The neural architecture in the auditory cortex - the part of the brain that processes sound - of profoundly deaf and hearing people is virtually identical, a new study has found.

Complex learning dismantles barriers in the brain

March 15, 2016
Biology lessons teach us that the brain is divided into separate areas, each of which processes a specific sense. But findings to be published in eLife show we can supercharge it to be more flexible.

After blindness, the adult brain can learn to see again

October 25, 2016
More than 40 million people worldwide are blind, and many of them reach this condition after many years of slow and progressive retinal degeneration. The development of sophisticated prostheses or new light-responsive elements, ...

The amazing adaptability of the brain's vision center

August 19, 2015
By early childhood, the sight regions of a blind person's brain respond to sound, especially spoken language, a Johns Hopkins University neuroscientist has found.

How does the brain adapt to the restoration of eyesight?

January 19, 2015
Recent scientific advances have meant that eyesight can be partially restored to those who previously would have been blind for life. However, scientists at the University of Montreal and the University of Trento have discovered ...

Scientists map brains of the blind to solve mysteries of human brain specialization

January 23, 2015
Studying the brain activity of blind people, scientists at the Hebrew University of Jerusalem are challenging the standard view of how the human brain specializes to perform different kinds of tasks, and shedding new light ...

Recommended for you

New technique helps uncover changes in ALS neurons

June 22, 2018
Northwestern Medicine scientists have discovered that some neurons affected by amyotrophic lateral sclerosis (ALS) display hypo-excitability, using a new method to measure electrical activity in cells, according to a study ...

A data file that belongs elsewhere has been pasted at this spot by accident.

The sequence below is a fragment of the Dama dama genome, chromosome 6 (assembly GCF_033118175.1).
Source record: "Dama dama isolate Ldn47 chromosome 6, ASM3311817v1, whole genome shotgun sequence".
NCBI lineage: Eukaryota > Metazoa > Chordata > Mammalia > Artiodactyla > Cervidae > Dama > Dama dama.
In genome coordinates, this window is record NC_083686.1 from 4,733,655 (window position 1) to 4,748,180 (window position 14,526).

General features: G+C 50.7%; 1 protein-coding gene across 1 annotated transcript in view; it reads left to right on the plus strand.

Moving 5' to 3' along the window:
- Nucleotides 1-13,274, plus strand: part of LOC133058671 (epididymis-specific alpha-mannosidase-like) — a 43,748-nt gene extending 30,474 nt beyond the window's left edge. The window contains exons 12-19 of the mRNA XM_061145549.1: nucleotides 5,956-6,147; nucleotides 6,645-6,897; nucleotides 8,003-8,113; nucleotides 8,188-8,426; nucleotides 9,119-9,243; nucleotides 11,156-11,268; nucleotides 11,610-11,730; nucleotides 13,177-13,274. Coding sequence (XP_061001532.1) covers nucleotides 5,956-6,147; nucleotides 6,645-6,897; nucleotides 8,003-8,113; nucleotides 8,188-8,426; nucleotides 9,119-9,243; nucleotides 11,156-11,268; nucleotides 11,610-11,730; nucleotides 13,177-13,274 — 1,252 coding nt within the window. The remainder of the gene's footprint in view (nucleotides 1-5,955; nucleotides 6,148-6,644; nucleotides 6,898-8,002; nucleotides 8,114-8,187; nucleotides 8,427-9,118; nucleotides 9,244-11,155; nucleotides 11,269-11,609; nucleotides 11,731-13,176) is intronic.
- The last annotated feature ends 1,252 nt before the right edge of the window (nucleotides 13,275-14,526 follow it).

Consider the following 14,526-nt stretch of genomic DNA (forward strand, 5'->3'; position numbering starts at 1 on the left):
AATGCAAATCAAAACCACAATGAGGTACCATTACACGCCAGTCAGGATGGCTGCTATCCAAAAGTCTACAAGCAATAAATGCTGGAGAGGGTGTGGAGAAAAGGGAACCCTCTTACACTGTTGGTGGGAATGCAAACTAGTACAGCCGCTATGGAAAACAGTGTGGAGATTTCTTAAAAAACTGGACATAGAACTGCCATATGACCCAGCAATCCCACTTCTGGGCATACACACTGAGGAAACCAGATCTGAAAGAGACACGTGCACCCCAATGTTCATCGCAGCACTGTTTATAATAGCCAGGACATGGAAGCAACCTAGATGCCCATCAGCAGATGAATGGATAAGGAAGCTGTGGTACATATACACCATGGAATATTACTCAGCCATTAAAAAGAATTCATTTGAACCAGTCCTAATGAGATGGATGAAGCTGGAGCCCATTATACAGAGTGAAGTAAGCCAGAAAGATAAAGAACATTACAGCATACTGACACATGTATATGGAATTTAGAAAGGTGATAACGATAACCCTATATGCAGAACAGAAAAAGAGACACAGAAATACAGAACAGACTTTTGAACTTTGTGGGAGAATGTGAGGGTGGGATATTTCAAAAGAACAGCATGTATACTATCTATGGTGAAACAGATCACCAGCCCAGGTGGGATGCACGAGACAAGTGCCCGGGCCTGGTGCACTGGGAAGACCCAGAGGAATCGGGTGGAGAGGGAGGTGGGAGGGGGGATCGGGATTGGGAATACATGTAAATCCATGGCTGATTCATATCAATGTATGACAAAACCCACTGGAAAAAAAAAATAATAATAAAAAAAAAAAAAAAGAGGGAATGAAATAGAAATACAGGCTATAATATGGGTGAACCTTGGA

Broken shuttle may interfere with learning in major brain disorders

June 22, 2018
Unable to carry signals based on sights and sounds to the genes that record memories, a broken shuttle protein may hinder learning in patients with intellectual disability, schizophrenia, and autism.

Watching stem cells repair spinal cord in real time

June 22, 2018
Monash University researchers have restored movement and regenerated nerves using stem cells in zebra fish where the spinal cord is severely damaged.

Scientists discover fundamental rule of brain plasticity

June 21, 2018
Our brains are famously flexible, or "plastic," because neurons can do new things by forging new or stronger connections with other neurons. But if some connections strengthen, neuroscientists have reasoned, neurons must ...

Waking up is hard to do: Prefrontal cortex implicated in consciousness

June 21, 2018
Philosophers have pondered the nature of consciousness for thousands of years. In the 21st century, the debate over how the brain gives rise to our everyday experience continues to puzzle scientists. To help, researchers ...

Researchers find mechanism behind choosing alcohol over healthy rewards

June 21, 2018
A new study links molecular changes in the brain to behaviours that are central in addiction, such as choosing a drug over alternative rewards. The researchers have developed a method in which rats learn to get an alcohol ...

0 comments

Please sign in to add a comment. Registration is free, and takes less than a minute. Read more

Click here to reset your password.
Sign in to get notified via email when new comments are made.